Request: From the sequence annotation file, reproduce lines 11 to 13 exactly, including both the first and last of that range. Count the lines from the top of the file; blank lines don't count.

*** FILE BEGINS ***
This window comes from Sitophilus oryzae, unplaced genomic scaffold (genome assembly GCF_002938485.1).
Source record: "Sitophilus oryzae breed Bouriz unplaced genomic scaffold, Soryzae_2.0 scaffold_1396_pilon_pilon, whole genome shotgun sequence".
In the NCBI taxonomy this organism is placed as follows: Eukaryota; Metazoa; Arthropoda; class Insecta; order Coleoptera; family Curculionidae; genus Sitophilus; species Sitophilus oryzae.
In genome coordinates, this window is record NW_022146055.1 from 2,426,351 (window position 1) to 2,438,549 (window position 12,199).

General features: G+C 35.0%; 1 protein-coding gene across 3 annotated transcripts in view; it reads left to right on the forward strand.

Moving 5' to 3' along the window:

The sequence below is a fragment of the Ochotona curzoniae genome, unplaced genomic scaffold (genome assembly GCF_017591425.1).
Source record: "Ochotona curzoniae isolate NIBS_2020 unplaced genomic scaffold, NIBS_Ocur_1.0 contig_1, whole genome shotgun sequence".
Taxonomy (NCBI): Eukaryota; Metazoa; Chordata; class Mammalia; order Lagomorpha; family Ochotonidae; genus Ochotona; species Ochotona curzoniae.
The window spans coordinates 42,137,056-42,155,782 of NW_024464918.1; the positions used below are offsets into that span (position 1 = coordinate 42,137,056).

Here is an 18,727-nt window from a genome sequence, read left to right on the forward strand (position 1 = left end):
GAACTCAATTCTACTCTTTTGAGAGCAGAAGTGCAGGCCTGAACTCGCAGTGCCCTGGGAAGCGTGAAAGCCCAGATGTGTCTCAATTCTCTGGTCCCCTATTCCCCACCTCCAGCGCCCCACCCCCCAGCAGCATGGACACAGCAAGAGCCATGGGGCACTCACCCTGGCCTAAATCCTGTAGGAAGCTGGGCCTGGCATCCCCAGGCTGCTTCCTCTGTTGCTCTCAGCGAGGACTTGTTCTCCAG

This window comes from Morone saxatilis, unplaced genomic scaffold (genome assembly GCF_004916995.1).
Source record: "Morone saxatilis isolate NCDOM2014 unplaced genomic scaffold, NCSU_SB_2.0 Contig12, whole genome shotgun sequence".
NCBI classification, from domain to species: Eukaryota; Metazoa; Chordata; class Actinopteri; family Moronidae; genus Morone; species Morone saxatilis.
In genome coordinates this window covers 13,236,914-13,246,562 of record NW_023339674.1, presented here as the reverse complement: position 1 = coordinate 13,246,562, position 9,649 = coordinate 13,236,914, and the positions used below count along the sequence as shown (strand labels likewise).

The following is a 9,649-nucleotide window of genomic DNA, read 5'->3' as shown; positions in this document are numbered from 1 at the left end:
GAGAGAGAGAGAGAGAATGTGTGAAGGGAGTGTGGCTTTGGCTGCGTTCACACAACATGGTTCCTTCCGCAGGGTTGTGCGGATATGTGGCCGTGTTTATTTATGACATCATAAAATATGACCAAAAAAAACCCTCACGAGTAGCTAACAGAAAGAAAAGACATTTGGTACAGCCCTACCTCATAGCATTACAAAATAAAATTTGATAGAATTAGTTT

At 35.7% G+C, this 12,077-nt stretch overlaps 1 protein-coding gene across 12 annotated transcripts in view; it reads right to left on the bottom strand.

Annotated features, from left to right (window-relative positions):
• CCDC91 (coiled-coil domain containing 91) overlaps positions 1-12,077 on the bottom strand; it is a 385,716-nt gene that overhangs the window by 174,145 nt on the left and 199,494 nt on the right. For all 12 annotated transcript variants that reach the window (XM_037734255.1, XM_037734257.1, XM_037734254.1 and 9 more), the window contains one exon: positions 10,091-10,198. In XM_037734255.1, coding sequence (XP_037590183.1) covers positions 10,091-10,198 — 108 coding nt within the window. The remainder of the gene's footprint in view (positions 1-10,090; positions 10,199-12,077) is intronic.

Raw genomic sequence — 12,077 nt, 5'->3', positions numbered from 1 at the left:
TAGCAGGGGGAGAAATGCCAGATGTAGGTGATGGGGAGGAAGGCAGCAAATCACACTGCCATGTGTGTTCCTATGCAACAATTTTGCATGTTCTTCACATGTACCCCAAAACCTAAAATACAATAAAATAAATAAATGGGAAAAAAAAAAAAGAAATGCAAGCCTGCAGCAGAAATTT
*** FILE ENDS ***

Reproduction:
Here is an 18,727-nt window from a genome sequence, read left to right on the forward strand (position 1 = left end):
GAACTCAATTCTACTCTTTTGAGAGCAGAAGTGCAGGCCTGAACTCGCAGTGCCCTGGGAAGCGTGAAAGCCCAGATGTGTCTCAATTCTCTGGTCCCCTATTCCCCACCTCCAGCGCCCCACCCCCCAGCAGCATGGACACAGCAAGAGCCATGGGGCACTCACCCTGGCCTAAATCCTGTAGGAAGCTGGGCCTGGCATCCCCAGGCTGCTTCCTCTGTTGCTCTCAGCGAGGACTTGTTCTCCAG

This window comes from Morone saxatilis, unplaced genomic scaffold (genome assembly GCF_004916995.1).